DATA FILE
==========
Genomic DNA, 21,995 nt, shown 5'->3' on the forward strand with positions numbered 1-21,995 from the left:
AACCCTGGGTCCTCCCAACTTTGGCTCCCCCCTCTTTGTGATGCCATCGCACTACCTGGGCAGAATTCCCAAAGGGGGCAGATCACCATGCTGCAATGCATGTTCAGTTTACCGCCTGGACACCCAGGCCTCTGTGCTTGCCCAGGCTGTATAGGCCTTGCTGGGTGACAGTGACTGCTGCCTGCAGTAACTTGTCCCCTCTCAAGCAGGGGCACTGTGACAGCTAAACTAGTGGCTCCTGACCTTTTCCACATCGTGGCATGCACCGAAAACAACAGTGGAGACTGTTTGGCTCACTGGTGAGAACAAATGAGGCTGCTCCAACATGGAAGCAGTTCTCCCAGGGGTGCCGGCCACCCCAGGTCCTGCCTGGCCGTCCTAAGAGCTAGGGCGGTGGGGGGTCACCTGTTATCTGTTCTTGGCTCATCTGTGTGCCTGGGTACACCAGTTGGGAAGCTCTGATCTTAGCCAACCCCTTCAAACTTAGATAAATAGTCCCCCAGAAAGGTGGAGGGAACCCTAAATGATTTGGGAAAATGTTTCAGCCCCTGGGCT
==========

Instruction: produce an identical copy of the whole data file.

Genomic DNA, 21,995 nt, shown 5'->3' on the forward strand with positions numbered 1-21,995 from the left:
AACCCTGGGTCCTCCCAACTTTGGCTCCCCCCTCTTTGTGATGCCATCGCACTACCTGGGCAGAATTCCCAAAGGGGGCAGATCACCATGCTGCAATGCATGTTCAGTTTACCGCCTGGACACCCAGGCCTCTGTGCTTGCCCAGGCTGTATAGGCCTTGCTGGGTGACAGTGACTGCTGCCTGCAGTAACTTGTCCCCTCTCAAGCAGGGGCACTGTGACAGCTAAACTAGTGGCTCCTGACCTTTTCCACATCGTGGCATGCACCGAAAACAACAGTGGAGACTGTTTGGCTCACTGGTGAGAACAAATGAGGCTGCTCCAACATGGAAGCAGTTCTCCCAGGGGTGCCGGCCACCCCAGGTCCTGCCTGGCCGTCCTAAGAGCTAGGGCGGTGGGGGGTCACCTGTTATCTGTTCTTGGCTCATCTGTGTGCCTGGGTACACCAGTTGGGAAGCTCTGATCTTAGCCAACCCCTTCAAACTTAGATAAATAGTCCCCCAGAAAGGTGGAGGGAACCCTAAATGATTTGGGAAAATGTTTCAGCCCCTGGGCT